Wednesday, August 27, 2008

Time to Revoke My Parent License?

I've done it now four different times. The first time was in 1999. Then again in 2002 and 2004. And again today when I dropped my son Cody off for his first day of high school.

Each time I did it I thought to myself, "Are you nuts?" So far everything seems to have worked out okay for my older kids, but I still have to wonder if I am doing the right thing.

Watching my kids grow up and move on doesn't bother me. It's the environment that they are subjected to that causes me concern. Each year it seems that the standards of the high school deteriorate a little more. I was appalled at what I saw the girls at school wearing (or not wearing, as the case may be) when I dropped my oldest daughter Brittny off at Thousand Oaks High School in 1999. I know that the school has a published dress code, but increasingly it is being ignored. Maybe the administration has just given up.

I am more concerned, however, about what is being taught in the public schools. Today when I opened my email there was an item informing me that a bill passed by the California legislature earlier this month was awaiting the governor's signature. The bill "would require the Governor to proclaim May 22 of each year as Harvey Milk Day, and would designate that date as having special significance in public schools and educational institutions and would encourage those entities to conduct suitable commemorative exercises on that date."

Harvey Milk was the first openly gay publicly elected official in the United States. He spent most of his time campaigning for LGBT causes and this piece of legislation would encourage public schools to remember and honor his efforts on the anniversary of this birthday. Idiotic at best. Devastating at worst. I've emailed the governor asking that he veto that piece of legislation.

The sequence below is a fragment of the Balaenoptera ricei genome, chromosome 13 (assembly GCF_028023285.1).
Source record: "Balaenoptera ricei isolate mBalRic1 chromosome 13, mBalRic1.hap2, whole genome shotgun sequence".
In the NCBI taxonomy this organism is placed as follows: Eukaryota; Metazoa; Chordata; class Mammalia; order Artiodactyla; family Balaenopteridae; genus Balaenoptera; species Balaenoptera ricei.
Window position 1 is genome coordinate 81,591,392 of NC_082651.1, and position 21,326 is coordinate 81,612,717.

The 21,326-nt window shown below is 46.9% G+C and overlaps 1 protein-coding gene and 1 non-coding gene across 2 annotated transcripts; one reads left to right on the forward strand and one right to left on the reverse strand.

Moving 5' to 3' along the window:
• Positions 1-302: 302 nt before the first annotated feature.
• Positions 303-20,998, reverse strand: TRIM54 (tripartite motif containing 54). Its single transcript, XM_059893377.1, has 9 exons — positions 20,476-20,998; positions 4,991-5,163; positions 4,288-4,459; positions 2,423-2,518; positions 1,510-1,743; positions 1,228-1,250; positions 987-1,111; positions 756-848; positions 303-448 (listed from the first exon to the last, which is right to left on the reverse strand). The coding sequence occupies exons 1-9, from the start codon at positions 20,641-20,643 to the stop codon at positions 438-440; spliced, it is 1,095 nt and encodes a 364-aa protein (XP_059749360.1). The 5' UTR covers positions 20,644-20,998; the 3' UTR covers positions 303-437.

Finally, the budget for our high school got cut again this year. This one is real perplexing. Every year, when the state legislature completes their annual ritual of passing a budget several weeks or months late, the total budget for education increases. In the past four years the number of students in the public schools has decreased (even with the influx of children whose parents are 'undocumented'). Maybe math is different today than when I was in high school, but it seems to me that if we have more money allocated for fewer children in school that the budget should increase, not decrease.

Cody was real excited for his first day of high school. He has hopes of playing basketball and baseball for the school -- which he will probably do as he has some terrific skills in those sports when he chooses to apply himself. The school itself does a reasonable job of preparing most kids for further education. I am increasingly skeptical, however, on the value a public school education when balanced against the negatives associated with it.

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